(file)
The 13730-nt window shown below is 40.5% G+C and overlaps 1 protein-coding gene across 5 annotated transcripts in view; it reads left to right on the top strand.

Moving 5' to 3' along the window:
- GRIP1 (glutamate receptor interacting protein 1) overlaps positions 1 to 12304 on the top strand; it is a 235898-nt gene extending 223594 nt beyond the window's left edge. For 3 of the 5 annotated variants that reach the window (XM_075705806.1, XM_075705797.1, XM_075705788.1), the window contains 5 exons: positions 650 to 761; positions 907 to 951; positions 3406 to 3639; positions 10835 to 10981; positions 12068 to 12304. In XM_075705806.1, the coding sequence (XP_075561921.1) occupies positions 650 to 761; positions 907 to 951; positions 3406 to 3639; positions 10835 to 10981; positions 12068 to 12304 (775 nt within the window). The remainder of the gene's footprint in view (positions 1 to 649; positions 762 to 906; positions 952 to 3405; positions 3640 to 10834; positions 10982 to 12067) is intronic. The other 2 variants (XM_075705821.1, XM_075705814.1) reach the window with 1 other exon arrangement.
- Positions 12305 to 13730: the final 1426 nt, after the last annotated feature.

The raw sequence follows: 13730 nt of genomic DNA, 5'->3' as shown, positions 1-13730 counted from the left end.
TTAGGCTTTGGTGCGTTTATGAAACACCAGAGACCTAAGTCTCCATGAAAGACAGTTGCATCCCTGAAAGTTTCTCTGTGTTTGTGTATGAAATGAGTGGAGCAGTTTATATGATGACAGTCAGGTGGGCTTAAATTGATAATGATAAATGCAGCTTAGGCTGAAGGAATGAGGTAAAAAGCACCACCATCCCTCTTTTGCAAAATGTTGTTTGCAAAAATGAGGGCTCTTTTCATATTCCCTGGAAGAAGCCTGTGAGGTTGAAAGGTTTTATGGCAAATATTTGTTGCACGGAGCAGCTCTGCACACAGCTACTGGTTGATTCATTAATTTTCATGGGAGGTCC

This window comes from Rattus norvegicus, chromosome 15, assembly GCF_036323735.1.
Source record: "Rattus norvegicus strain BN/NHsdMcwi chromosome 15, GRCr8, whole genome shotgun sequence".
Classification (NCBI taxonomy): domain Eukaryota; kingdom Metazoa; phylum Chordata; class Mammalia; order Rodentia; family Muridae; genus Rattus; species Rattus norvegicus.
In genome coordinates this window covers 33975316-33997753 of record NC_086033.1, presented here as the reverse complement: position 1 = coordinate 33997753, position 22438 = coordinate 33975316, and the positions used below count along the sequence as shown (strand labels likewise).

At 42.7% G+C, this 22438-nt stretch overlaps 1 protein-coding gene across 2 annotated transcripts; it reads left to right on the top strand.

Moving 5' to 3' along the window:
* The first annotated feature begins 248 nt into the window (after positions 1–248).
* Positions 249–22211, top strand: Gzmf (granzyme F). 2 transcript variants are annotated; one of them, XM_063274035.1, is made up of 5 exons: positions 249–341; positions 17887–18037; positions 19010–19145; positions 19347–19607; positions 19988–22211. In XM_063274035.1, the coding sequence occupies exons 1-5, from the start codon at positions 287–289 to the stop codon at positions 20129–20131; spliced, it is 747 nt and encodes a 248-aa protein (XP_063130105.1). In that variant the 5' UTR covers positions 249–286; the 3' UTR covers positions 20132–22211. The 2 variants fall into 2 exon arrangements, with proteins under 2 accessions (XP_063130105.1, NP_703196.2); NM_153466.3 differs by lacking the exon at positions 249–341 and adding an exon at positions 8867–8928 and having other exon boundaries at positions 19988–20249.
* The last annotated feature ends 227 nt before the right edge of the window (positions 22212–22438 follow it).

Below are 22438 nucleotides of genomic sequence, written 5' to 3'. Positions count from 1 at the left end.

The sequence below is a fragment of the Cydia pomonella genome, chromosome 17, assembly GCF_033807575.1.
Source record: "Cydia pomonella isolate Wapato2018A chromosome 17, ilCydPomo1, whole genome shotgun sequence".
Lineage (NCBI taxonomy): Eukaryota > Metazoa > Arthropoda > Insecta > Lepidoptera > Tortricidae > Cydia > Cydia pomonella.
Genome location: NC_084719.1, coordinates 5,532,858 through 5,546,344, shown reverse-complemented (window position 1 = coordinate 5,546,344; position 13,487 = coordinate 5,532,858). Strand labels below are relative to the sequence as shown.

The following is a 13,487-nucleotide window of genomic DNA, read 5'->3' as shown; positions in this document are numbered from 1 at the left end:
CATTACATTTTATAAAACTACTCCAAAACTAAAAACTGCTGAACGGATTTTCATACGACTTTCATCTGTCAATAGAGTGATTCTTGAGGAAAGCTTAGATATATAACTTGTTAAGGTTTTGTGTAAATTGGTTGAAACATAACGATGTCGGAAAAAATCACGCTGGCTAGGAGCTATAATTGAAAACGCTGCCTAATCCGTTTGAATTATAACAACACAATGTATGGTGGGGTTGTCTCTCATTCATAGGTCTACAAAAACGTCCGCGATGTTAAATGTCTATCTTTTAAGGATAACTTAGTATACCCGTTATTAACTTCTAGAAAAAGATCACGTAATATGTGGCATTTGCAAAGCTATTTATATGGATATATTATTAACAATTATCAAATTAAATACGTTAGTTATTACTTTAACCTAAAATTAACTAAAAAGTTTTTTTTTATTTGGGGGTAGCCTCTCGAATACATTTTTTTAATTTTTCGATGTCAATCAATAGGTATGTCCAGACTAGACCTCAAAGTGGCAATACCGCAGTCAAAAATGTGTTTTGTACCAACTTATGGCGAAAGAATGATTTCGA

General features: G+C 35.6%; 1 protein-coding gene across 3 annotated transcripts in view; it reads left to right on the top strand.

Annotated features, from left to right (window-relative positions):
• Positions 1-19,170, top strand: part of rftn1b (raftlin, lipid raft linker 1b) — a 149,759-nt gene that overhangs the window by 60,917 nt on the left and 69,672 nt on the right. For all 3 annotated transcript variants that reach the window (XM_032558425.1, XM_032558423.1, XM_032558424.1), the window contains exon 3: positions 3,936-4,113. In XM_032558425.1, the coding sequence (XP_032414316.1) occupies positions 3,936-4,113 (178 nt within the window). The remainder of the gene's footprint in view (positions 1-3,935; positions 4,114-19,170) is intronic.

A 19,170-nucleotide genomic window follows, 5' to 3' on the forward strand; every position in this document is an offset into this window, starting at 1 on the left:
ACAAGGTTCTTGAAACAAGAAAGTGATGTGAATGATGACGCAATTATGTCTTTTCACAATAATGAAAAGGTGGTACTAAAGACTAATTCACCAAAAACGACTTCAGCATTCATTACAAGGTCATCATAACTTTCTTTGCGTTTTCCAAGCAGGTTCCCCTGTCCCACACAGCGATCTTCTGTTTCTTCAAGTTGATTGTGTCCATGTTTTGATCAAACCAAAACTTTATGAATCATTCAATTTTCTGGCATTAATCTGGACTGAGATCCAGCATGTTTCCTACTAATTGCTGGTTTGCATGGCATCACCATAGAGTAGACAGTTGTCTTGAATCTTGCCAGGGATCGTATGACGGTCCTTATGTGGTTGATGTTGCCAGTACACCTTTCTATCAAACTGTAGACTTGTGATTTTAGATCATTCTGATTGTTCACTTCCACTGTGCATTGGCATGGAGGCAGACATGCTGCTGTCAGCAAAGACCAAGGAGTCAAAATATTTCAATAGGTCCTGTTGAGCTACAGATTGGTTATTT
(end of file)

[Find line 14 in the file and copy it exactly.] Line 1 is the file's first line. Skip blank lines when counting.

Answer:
* Positions 249–22211, top strand: Gzmf (granzyme F). 2 transcript variants are annotated; one of them, XM_063274035.1, is made up of 5 exons: positions 249–341; positions 17887–18037; positions 19010–19145; positions 19347–19607; positions 19988–22211. In XM_063274035.1, the coding sequence occupies exons 1-5, from the start codon at positions 287–289 to the stop codon at positions 20129–20131; spliced, it is 747 nt and encodes a 248-aa protein (XP_063130105.1). In that variant the 5' UTR covers positions 249–286; the 3' UTR covers positions 20132–22211. The 2 variants fall into 2 exon arrangements, with proteins under 2 accessions (XP_063130105.1, NP_703196.2); NM_153466.3 differs by lacking the exon at positions 249–341 and adding an exon at positions 8867–8928 and having other exon boundaries at positions 19988–20249.